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Jornal Brasileiro de Pneumologia

Print version ISSN 1806-3713On-line version ISSN 1806-3756

J. bras. pneumol. vol.35 no.1 São Paulo Jan. 2009

http://dx.doi.org/10.1590/S1806-37132009000100011 

SYSTEMATIC REVIEW

 

Psychometric properties of the Fagerström Test for Nicotine Dependence*,**

 

 

Izilda Carolina de Meneses-GayaI; Antonio Waldo ZuardiII; Sonia Regina LoureiroIII; José Alexandre de Souza CrippaIV

IPsychologist in the Department of Neurosciences and Behavior. University of São Paulo at Ribeirão Preto School of Medicine, Ribeirão Preto, Brazil
IIHead of the Department of Neurosciences and Behavior. University of São Paulo at Ribeirão Preto School of Medicine, Ribeirão Preto, Brazil
IIIAssociate Professor in the Department of Neurosciences and Behavior. University of São Paulo at Ribeirão Preto School of Medicine, Ribeirão Preto, Brazil
IVProfessor of Psychiatry at the University of São Paulo at Ribeirão Preto School of Medicine, Ribeirão Preto, Brazil

Correspondence to

 

 


ABSTRACT

OBJECTIVE: The Fagerström Test for Nicotine Dependence (FTND) is a screening instrument for physical nicotine dependence and is extensively used in various countries. The objective of the present report was to review articles related to the psychometric properties of the FTND.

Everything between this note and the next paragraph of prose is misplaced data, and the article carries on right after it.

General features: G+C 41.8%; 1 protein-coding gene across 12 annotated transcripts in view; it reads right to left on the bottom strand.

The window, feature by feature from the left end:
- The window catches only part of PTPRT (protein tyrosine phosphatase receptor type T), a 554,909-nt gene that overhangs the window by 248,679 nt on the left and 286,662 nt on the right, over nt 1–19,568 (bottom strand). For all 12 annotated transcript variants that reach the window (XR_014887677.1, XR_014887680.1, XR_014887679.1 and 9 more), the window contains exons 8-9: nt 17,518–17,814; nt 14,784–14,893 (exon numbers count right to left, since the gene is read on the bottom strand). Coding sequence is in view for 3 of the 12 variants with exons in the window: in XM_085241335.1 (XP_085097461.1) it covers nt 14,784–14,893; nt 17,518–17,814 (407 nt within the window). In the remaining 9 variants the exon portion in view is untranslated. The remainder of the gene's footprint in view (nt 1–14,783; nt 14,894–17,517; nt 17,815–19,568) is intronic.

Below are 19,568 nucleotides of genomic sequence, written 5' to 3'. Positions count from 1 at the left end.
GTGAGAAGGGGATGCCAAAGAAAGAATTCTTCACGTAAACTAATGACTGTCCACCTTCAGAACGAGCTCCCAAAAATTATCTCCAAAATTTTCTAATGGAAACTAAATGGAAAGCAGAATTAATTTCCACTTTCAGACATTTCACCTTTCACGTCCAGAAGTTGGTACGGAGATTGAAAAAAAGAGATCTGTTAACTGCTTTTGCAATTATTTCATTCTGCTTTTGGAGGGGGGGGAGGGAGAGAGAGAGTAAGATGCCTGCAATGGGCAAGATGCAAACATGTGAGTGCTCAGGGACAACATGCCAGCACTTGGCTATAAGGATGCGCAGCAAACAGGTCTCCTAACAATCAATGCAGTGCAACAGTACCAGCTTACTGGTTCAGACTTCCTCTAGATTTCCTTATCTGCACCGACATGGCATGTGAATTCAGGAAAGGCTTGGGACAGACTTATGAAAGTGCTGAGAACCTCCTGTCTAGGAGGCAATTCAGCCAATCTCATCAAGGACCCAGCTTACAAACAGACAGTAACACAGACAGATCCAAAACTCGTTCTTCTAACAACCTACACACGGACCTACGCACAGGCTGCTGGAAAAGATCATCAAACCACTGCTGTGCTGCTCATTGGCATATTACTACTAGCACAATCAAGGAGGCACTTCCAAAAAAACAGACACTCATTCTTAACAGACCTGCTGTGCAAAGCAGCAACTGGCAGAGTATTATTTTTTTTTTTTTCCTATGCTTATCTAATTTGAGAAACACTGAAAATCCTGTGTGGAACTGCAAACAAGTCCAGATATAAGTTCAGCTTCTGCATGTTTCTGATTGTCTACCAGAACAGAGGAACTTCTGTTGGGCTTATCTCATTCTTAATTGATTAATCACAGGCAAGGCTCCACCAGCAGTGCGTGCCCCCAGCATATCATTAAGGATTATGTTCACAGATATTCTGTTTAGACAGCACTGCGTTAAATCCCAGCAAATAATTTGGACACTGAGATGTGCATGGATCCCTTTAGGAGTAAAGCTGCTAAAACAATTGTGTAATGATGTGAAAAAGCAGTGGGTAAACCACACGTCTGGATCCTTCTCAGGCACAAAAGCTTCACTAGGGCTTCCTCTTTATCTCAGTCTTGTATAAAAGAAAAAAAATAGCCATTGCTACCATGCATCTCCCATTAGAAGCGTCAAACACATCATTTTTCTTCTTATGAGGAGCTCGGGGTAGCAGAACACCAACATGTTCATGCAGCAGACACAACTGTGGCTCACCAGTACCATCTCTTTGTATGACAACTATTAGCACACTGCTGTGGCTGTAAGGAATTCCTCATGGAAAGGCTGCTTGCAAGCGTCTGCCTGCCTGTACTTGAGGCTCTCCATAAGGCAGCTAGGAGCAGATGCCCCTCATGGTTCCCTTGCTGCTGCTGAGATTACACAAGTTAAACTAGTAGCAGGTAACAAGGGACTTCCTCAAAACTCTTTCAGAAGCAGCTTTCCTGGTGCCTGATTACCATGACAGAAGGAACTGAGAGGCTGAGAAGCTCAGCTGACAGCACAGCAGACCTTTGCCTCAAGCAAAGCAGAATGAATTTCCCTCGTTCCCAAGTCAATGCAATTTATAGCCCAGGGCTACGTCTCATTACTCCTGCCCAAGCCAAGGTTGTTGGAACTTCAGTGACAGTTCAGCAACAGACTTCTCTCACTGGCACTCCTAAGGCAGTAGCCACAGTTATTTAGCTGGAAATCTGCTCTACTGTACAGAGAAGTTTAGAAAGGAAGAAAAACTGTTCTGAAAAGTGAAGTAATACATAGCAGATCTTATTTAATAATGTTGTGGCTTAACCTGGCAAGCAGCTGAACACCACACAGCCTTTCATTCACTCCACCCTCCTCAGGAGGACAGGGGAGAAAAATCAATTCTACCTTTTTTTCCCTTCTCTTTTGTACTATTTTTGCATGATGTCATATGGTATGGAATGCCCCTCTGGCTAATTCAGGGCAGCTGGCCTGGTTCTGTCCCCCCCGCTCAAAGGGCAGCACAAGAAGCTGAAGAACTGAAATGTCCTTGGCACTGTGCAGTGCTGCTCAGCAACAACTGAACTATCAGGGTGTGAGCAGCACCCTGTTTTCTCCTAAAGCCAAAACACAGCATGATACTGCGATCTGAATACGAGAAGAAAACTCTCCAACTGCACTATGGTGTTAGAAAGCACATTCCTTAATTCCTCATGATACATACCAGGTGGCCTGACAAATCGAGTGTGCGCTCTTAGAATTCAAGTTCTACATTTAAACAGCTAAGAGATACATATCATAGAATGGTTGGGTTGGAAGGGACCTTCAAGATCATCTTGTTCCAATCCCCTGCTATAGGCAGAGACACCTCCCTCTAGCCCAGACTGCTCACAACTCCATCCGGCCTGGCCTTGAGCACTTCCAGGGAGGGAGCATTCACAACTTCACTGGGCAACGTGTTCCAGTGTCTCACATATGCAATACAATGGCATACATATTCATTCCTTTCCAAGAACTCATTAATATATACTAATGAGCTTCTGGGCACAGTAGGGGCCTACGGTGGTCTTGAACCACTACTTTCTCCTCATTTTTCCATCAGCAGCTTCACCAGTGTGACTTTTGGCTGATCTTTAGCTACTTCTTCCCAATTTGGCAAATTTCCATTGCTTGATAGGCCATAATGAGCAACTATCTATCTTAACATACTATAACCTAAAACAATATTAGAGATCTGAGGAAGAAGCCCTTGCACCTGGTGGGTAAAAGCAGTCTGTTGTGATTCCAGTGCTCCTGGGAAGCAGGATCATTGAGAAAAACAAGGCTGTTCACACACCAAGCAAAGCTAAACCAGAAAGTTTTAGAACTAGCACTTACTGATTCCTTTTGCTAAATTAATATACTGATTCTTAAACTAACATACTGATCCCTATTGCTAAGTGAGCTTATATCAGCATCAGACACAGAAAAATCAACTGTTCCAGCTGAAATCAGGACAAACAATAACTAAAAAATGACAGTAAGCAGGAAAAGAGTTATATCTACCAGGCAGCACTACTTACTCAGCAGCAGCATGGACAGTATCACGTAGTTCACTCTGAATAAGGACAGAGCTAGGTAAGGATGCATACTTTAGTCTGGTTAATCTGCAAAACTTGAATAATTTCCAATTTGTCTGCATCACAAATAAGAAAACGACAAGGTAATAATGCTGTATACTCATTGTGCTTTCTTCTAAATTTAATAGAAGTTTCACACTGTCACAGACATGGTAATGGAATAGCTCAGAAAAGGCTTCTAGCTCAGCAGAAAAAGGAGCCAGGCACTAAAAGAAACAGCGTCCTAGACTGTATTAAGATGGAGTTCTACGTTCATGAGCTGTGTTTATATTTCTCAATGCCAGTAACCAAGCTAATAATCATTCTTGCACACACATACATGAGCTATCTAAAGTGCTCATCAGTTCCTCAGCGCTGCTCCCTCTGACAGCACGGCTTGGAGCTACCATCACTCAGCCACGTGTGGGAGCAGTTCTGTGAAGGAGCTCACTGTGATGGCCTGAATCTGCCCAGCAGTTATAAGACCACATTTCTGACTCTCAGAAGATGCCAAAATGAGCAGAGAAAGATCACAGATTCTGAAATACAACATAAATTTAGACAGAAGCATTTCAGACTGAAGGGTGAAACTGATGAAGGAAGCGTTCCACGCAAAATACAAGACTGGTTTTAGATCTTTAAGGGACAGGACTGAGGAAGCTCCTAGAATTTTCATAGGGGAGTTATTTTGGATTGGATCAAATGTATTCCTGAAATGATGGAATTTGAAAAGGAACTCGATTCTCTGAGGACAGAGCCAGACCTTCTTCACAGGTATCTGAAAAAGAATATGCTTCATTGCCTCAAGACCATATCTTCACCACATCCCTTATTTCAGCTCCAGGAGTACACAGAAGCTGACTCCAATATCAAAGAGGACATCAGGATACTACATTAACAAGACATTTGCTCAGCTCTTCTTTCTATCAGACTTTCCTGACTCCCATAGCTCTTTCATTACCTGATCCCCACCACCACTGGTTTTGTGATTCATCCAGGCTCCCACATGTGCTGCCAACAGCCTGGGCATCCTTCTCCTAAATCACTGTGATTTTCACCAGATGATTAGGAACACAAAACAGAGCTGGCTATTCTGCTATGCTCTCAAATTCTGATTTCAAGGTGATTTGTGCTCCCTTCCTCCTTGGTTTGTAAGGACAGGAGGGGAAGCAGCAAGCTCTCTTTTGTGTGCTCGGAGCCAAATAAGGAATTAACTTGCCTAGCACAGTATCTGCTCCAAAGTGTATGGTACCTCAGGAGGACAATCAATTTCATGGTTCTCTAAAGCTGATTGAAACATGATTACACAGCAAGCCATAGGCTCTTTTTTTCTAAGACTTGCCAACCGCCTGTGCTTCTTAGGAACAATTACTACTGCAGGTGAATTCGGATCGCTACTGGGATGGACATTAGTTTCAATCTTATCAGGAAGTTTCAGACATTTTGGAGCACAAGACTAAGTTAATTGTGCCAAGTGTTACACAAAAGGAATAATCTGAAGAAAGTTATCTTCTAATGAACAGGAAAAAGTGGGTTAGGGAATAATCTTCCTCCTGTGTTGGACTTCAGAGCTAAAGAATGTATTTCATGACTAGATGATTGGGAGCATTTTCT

METHODS: A systematic search for articles published up through December of 2007 was carried out in various electronic databases. The following search terms were used: "Fagerström Test for Nicotine Dependence"; "FTND"; "psychometric"; "validity"; "reliability"; "feasibility"; and "factors". We included articles published in English, Spanish or Portuguese and in which the psychometric properties of the FTND were evaluated.
RESULTS: Twenty-six studies related to the psychometric properties of the FTND were identified in the indexed literature. Analysis of the studies confirmed the reliability of the FTND for the assessment of nicotine dependence in different settings and populations.